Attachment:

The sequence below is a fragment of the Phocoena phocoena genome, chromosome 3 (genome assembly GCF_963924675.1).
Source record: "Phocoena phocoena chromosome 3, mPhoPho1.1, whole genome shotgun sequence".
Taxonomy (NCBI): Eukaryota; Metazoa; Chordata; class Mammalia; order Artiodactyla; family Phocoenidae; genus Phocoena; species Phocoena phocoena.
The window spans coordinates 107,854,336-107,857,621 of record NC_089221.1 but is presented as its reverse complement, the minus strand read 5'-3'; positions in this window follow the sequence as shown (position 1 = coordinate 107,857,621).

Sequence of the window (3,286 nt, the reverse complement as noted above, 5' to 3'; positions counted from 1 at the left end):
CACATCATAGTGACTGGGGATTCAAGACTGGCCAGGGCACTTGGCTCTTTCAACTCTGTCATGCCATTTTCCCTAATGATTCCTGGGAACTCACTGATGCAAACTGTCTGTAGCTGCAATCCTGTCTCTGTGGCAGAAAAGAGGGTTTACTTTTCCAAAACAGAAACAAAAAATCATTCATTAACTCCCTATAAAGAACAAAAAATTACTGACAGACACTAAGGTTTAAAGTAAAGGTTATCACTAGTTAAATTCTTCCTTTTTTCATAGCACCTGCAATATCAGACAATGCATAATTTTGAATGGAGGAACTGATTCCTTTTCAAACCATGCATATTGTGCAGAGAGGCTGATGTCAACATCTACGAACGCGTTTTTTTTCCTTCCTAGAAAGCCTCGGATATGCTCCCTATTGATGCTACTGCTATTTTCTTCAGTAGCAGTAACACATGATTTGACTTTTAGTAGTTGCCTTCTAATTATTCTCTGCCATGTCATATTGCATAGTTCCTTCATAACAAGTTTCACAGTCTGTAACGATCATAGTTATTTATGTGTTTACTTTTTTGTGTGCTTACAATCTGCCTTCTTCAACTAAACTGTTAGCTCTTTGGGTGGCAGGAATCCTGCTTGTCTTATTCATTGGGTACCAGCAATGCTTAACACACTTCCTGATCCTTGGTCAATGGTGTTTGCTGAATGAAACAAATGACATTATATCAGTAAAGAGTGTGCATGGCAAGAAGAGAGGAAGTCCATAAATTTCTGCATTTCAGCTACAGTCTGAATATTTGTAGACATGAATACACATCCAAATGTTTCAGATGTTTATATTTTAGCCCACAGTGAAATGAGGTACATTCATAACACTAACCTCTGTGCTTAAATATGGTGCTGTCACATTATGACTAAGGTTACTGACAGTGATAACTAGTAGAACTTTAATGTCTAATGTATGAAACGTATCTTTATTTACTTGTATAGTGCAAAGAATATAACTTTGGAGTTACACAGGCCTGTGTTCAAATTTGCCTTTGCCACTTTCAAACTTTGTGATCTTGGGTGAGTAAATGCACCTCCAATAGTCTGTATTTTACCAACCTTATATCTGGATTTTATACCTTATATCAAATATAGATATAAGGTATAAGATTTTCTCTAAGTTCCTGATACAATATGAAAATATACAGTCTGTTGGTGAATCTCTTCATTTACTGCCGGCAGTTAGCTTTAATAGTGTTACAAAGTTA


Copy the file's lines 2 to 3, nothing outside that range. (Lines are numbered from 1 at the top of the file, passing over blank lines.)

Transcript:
Source record: "Phocoena phocoena chromosome 3, mPhoPho1.1, whole genome shotgun sequence".
Taxonomy (NCBI): Eukaryota; Metazoa; Chordata; class Mammalia; order Artiodactyla; family Phocoenidae; genus Phocoena; species Phocoena phocoena.